Novel by Christina Carson
Purchase at Amazon Kindle
Quote from Suffer the Little Children:
"Perhaps what we call misfortune is actually a place where the universe interrupts our habits that keep life so limited and small, forcing us to respond differently. The opportunity it offers depends on how hard we work to close the gap or hold it open, allowing ourselves to glimpse realities we've never glimpsed before."
Novel by Christina Carson
Quote from Dying to Know:
"I knew in that moment, we were never meant to surrender our childlike innocence, to trade a world in which we fit like a glove for one that hung on us like ill-fitting hand-me-downs. However, all about us insisted on our membership. And instead of a handshake or a mystical password as entrance into this spurious society, we agreed instead to share a lie, the one that says we’re safe, secure, and fulfilled living this way."
Blogs I Favor
Yesterday, while on Dictionary.com looking for the right word yet again, I spotted one of their little quizzes, and curious, clicked for the answer to their question: What word has 76 different meanings? My first thought was, thank God English is my first language. Can you imagine trying to accommodate from a different language, the notion that one word, “run,” could be used 76 different ways?
But then my mind returned to the subject at hand, friendship. I often find myself writing about it, because that particular arrangement among human beings is a stand-alone in my book. Within it, we come closest to the magnificent beings we truly are, for in the simplest of tributes, friends are those who always accept us, a commitment that awes us in its generosity and ennobles us with its trust. Let’s face it; anyone can be an acquaintance or associate, a lover or a mate, but few people reach the rarefied stature of friend in another’s life.
In my novels, I always have a character who exemplifies that role because for me it is the jewel in the crown of human relationships. Perhaps continued exposure will help us remember where true friend lives in us. We struggle with love as parents, husbands, and wives, the most critical relationships that confront us, those relationships entangling us in webs of needs and fears. But true friends, we neither damn with expectations, nor diminish with distrust. With them, we know from deep within us that in that moment we call on them, we will exist for each other as selfless, a state synonymous with unconditional love.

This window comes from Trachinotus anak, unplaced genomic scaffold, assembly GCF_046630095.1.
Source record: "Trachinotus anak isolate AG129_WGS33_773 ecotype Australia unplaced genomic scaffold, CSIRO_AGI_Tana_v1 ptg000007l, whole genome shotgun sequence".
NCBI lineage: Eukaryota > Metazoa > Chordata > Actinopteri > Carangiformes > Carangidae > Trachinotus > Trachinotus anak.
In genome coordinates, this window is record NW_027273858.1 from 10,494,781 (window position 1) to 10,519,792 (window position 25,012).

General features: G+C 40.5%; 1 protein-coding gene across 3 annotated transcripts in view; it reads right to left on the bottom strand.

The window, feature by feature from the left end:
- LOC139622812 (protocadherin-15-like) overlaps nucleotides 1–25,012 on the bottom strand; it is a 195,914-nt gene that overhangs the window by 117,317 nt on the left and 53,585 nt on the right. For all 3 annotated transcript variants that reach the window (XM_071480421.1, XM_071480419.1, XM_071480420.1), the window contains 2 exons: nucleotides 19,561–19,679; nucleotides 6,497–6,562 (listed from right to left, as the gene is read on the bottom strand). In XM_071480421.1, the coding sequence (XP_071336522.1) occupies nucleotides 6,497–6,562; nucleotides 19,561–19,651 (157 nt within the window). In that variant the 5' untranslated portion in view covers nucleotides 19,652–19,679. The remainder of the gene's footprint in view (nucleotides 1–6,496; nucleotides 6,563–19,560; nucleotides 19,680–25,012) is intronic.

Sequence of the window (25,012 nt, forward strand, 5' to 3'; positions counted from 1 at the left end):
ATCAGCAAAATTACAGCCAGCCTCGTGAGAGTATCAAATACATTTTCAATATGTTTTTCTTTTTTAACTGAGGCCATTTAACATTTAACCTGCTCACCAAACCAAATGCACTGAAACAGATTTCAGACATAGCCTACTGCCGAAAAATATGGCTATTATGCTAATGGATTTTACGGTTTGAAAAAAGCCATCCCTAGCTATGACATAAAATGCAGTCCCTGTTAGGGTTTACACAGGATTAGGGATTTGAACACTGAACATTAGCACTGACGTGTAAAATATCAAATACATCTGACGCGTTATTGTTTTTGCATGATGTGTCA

War creates friends. Disaster creates friends. And even the backside of wilderness, in the little farming community where I lived created friends. It isn’t that friendship lives only in tribulation, but rather it appears that something has to show us where it lives in us.
Joseph Roux reminds us that we have a ways to go in grasping the true significance of friendship, when he notes:
We call that person who has lost his father, an orphan; and a widower that man who has lost his wife. But that man who has known the immense unhappiness of losing a friend, by what name do we call him? Here every language is silent and holds its peace in impotence.
Imagine, 76 meanings for the word “run” and not one to signify the loss of someone who grants us a true experience of Love.
I was reading poetry this morning. I often read poetry before starting to write, as it shows me where the moment is and ushers me in. When we are present, we are attentive to reality; when we are not present, we are held in the gossipy soap opera of our minds. I began to reflect on an incident from the night before. A friend had called needing help in downloading a kindle reader app and one of Bert’s books. She’s brave to take on computers at this point in her life and that of computer technology’s. We, who started with DOS, can appreciate such courage. So it took a while to accomplish the task. At the end, she gushed her thanks, extoling Bert as so kind. Later he said to me, “Kind? I am not kind.” I understood. I wouldn’t call him kind either. That would be like thinking that when the Dalai Lama stated his religion was kindness he meant for us to go around being nice to each other; that was not his message.